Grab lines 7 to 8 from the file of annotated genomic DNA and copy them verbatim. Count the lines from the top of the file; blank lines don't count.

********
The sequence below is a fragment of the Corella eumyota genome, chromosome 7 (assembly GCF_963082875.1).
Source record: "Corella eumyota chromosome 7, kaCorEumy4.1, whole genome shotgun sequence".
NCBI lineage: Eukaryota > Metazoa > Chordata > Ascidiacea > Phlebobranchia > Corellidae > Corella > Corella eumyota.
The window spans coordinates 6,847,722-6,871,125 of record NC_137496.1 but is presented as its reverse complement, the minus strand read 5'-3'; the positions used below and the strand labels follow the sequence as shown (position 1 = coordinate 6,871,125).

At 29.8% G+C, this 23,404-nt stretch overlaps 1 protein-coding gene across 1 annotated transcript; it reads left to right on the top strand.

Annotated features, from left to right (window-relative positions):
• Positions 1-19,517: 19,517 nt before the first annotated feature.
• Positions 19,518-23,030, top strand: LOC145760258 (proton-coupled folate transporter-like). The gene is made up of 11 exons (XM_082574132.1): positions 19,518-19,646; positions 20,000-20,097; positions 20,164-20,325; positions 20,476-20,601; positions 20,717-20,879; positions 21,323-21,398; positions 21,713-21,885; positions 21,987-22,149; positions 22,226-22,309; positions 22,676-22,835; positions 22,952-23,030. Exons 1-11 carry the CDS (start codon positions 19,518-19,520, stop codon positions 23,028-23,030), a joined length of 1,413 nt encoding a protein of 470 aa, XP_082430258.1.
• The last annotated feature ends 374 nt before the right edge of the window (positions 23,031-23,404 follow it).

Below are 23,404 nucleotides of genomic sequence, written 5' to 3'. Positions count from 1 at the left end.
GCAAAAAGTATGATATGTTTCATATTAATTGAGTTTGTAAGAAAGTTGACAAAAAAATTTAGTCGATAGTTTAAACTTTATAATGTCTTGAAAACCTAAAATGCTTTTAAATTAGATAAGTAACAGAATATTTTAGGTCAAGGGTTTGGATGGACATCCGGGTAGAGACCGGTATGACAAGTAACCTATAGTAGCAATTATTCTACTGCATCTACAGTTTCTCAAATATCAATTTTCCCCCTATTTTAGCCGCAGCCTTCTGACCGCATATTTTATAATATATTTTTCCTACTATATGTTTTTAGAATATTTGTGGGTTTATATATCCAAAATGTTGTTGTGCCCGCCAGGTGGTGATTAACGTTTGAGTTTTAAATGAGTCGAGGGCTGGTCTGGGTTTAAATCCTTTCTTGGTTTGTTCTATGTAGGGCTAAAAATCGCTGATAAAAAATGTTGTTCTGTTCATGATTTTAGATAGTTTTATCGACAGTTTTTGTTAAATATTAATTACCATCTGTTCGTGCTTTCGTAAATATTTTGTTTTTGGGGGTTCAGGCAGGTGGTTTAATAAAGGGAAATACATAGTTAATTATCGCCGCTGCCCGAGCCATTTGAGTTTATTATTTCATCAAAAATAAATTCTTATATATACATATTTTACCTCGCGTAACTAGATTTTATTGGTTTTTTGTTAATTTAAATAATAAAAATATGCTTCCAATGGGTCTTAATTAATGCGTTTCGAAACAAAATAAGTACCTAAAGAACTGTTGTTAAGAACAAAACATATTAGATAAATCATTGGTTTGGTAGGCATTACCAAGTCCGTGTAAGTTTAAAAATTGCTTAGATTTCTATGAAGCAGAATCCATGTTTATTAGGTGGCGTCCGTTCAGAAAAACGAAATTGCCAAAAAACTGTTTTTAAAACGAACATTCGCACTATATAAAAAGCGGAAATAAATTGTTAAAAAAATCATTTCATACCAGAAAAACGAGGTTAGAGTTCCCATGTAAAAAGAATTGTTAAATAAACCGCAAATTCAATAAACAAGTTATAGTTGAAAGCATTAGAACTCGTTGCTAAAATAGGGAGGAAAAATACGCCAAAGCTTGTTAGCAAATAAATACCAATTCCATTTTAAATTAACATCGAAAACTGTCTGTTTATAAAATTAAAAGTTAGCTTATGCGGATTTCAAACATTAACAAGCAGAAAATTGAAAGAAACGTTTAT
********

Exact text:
• Positions 1-19,517: 19,517 nt before the first annotated feature.
• Positions 19,518-23,030, top strand: LOC145760258 (proton-coupled folate transporter-like). The gene is made up of 11 exons (XM_082574132.1): positions 19,518-19,646; positions 20,000-20,097; positions 20,164-20,325; positions 20,476-20,601; positions 20,717-20,879; positions 21,323-21,398; positions 21,713-21,885; positions 21,987-22,149; positions 22,226-22,309; positions 22,676-22,835; positions 22,952-23,030. Exons 1-11 carry the CDS (start codon positions 19,518-19,520, stop codon positions 23,028-23,030), a joined length of 1,413 nt encoding a protein of 470 aa, XP_082430258.1.